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New law allows for restricted record access for certain crimes

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A change in state law that starts Friday allows non-violent offenders to have their criminal records sealed for misdemeanor and Class D felonies. An Indianapolis man is already filing a petition asking the Marion Superior Court to limit access to records involving two money conversion convictions.

This past session, the General Assembly passed House Enrolled Act 121, referred to as the new “second-chance” law. This allows individuals convicted of certain offenses that weren’t violent or sex crimes to request restricted access to arrest and criminal records after eight years since they completed a sentence. The new law’s limited to misdemeanors and Class D felonies, and it only limits access rather than expunging a person’s record completely.

HEA 1211 also allows people to request that limited record access if he or she was not prosecuted, if the charges were dismissed, if acquitted, or if the conviction was later vacated.

If a court grants the request, an individual would not be required to disclose the conviction on employment applications or any other documents outside of the criminal justice system.

The legislation’s co-sponsor, Sen. Greg Taylor, D-Indianapolis, a civil attorney with Gonzalez Saggio & Harlan, held a press conference about the new statute outside the City-County Building in Indianapolis where resident Quinn Minor joined him before filing his petition. Minor received two "low-value" convictions in 1997 and 1999, and since completing his home detention and probation sentences, he has had trouble trying to find employment as a result of those being listed on his record.

“I’ve owned my own business, gone back to school, and raised a family with my wife of 13 years,” Minor said. “I paid my dues for these crimes, and I think my family deserves the opportunity to move forward without my old mistakes limiting our future.”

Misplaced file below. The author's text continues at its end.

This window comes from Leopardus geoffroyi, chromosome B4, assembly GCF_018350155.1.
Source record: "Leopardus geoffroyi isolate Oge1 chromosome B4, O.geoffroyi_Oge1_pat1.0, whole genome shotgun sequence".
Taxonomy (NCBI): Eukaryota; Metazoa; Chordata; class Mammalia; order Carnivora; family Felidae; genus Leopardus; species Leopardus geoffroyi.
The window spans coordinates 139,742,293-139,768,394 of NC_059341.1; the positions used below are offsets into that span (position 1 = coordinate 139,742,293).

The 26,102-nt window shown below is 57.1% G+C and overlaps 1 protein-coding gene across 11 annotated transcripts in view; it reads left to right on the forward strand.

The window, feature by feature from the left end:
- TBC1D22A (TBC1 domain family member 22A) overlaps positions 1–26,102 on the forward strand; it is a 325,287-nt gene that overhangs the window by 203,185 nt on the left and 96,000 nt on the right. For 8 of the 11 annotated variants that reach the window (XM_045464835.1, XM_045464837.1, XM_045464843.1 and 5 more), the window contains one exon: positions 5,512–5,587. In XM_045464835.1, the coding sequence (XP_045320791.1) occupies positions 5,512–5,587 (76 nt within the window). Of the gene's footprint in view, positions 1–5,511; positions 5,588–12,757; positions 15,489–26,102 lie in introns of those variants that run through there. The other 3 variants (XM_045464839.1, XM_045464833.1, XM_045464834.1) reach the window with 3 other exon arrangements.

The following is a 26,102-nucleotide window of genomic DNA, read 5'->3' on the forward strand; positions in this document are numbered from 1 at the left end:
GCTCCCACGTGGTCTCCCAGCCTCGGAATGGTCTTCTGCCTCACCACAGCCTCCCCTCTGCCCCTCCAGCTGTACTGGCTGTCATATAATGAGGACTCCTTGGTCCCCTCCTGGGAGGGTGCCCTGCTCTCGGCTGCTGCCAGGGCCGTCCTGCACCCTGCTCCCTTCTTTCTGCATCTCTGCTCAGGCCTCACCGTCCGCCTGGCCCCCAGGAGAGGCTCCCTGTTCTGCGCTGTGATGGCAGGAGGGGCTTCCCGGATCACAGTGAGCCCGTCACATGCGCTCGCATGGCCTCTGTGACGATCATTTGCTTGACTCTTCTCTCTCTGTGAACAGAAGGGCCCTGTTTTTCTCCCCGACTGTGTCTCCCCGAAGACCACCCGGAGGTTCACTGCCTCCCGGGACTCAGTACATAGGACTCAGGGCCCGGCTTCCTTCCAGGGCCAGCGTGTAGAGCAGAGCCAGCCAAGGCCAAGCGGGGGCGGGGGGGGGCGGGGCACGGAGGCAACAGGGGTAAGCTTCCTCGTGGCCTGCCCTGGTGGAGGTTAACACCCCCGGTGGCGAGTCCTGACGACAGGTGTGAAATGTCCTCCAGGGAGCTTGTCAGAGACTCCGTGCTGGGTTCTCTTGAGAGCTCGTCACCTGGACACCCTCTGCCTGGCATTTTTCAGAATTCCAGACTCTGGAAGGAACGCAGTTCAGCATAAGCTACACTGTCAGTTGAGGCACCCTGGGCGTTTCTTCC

The Indiana State Police is responsible for the general aspect of limiting access to criminal histories, and about two dozen requests had been filed during the past three years through November 2010. A legislative fiscal analysis earlier this year said it wasn’t clear how many people this new law could effect.

A spokeswoman for the Indiana Senate Democrats said they have contaced the Indiana Supreme Court in hopes of having a form created for pro se petitioners.

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  • Dupree file
    I have a class D felony on my record. I was not convicted,but because it shows on my record I can't find a job or enroll in school.

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  1. Hail to our Constitutional Law Expert in the Executive Office! “What you’re not paying attention to is the fact that I just took an action to change the law,” Obama said.

  2. What is this, the Ind Supreme Court thinking that there is a separation of powers and limited enumerated powers as delegated by a dusty old document? Such eighteen century thinking, so rare and unwanted by the elites in this modern age. Dictate to us, dictate over us, the massess are chanting! George Soros agrees. Time to change with times Ind Supreme Court, says all President Snows. Rule by executive decree is the new black.

  3. I made the same argument before a commission of the Indiana Supreme Court and then to the fedeal district and federal appellate courts. Fell flat. So very glad to read that some judges still beleive that evidentiary foundations matter.

  4. KUDOS to the Indiana Supreme Court for realizing that some bureacracies need to go to the stake. Recall what RWR said: "No government ever voluntarily reduces itself in size. Government programs, once launched, never disappear. Actually, a government bureau is the nearest thing to eternal life we'll ever see on this earth!" NOW ... what next to this rare and inspiring chopping block? Well, the Commission on Gender and Race (but not religion!?!) is way overdue. And some other Board's could be cut with a positive for State and the reputation of the Indiana judiciary.

  5. During a visit where an informant with police wears audio and video, does the video necessary have to show hand to hand transaction of money and narcotics?

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